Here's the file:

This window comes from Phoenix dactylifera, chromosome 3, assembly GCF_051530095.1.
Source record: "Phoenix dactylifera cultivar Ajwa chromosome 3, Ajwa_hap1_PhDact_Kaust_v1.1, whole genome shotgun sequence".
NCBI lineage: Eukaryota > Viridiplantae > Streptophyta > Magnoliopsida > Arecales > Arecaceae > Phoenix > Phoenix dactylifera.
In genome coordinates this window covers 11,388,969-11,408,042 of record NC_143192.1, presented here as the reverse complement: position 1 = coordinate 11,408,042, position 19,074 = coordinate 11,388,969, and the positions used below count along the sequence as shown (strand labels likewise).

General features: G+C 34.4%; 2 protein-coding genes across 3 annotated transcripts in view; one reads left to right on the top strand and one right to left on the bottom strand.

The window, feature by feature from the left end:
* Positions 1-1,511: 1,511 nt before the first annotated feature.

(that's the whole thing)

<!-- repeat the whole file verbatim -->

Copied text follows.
This window comes from Phoenix dactylifera, chromosome 3, assembly GCF_051530095.1.
Source record: "Phoenix dactylifera cultivar Ajwa chromosome 3, Ajwa_hap1_PhDact_Kaust_v1.1, whole genome shotgun sequence".
NCBI lineage: Eukaryota > Viridiplantae > Streptophyta > Magnoliopsida > Arecales > Arecaceae > Phoenix > Phoenix dactylifera.
In genome coordinates this window covers 11,388,969-11,408,042 of record NC_143192.1, presented here as the reverse complement: position 1 = coordinate 11,408,042, position 19,074 = coordinate 11,388,969, and the positions used below count along the sequence as shown (strand labels likewise).

General features: G+C 34.4%; 2 protein-coding genes across 3 annotated transcripts in view; one reads left to right on the top strand and one right to left on the bottom strand.

The window, feature by feature from the left end:
* Positions 1-1,511: 1,511 nt before the first annotated feature.